I don’t always teach a four-field anthropology course, but when I do I start somewhere in the first class by saying that anthropology involves ALL: all times (we dig deeper than historians, who don’t even know how to use a trowel), all peoples (not just white faces in big places), and all aspects.
And when I begin writing a textbook (I am now working on my fifth), I typically begin by writing down ideas from my first class of the semester. I do not look at how authors of similar books write their introductions (that’s for later on, when I am checking what I might have missed). I play an anthropological John Nash, the “crazy” mathematician of A Beautiful Mind, the movie (2001) and the better book (Nasar, 1998). When Nash discovered a mathematical problem that had yet to be solved, he would not look at how others had tried to solve the problem. He would just ride the horse of his intuition, ride it hard, and ride it far. It took him to crazy places that made no sense, but it also took him to original answers where none had gone before. I want that kind of originality.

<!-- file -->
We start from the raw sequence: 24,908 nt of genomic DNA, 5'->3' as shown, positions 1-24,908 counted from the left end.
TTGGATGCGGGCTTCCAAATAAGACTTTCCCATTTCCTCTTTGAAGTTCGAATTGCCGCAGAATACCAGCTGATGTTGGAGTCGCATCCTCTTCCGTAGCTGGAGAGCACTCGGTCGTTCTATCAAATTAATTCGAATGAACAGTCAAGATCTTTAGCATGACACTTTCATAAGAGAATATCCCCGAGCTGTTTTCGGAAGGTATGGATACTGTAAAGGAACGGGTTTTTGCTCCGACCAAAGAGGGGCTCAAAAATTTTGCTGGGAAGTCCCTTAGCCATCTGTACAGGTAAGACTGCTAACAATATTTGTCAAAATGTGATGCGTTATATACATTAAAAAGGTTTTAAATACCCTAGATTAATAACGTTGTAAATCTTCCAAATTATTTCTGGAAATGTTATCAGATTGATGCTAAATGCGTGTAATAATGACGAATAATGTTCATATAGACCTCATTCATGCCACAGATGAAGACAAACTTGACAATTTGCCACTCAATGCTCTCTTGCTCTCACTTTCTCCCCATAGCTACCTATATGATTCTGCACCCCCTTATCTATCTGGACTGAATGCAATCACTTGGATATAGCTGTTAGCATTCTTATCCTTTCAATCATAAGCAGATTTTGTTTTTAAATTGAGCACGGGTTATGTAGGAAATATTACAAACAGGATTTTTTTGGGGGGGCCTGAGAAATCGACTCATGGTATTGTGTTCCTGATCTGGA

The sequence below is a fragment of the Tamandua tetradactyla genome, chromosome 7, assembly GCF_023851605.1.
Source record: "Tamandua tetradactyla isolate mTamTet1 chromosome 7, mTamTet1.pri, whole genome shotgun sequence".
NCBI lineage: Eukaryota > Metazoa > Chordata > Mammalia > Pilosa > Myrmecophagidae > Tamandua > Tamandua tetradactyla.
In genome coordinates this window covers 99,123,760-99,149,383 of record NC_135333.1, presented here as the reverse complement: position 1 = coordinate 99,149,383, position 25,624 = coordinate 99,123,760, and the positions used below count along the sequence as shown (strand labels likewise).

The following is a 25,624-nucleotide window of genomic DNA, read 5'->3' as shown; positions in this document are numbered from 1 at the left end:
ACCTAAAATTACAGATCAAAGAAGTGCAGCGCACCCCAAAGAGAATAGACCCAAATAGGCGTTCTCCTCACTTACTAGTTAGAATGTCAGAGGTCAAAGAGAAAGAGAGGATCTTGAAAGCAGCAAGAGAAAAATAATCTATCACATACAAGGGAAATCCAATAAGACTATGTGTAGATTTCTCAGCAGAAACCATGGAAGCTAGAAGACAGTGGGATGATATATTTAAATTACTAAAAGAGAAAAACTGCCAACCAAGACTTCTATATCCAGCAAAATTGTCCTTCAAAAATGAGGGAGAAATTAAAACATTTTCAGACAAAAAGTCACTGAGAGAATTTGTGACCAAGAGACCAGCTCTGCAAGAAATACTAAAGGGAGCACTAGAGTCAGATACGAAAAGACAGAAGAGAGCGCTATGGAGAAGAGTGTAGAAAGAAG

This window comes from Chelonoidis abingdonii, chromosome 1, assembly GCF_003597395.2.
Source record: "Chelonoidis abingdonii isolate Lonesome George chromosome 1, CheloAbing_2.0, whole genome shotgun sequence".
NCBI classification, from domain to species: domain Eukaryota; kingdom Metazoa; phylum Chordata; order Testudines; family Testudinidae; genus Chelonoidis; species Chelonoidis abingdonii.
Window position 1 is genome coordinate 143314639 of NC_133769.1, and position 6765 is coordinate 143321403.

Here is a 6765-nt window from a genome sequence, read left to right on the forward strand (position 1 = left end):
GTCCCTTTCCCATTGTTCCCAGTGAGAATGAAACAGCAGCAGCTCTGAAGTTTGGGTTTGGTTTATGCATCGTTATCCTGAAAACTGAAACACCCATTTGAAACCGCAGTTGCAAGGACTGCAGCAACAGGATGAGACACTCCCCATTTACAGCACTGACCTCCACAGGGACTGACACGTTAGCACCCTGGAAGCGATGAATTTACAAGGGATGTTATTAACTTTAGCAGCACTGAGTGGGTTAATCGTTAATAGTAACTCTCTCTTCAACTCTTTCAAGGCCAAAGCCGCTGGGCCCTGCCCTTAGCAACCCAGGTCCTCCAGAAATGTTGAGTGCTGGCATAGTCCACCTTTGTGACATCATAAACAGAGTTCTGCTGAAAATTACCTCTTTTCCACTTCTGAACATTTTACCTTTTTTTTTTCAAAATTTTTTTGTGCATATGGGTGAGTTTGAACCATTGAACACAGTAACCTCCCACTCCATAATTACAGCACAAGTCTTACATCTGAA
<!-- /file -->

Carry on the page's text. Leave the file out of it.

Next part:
So the first few pages of my four-field anthropology textbook-to-be will include the “all” of anthropology. While “all times” and “all peoples” are relatively easy to illustrate, the “all aspects” is not, particularly if you don’t want people to think that anthropology is a trivial pursuit, looking so hard at the veins on the leaves of the trees that they don’t see the forest. My favourite example comes from an early figure in Canadian anthropology that student and teacher readers of my textbook-to-be will become familiar with: New Zealand-born Diamond Jenness (his father was a watchmaker).
Jenness, in his fieldwork, studied and learned to make string figures, for which we in Canada often use the term “cat’s cradles.” To the Inuit that he studied, these were like television, movies, and video games all in one simple form. Look how they embody song, skill, and competition all in one medium.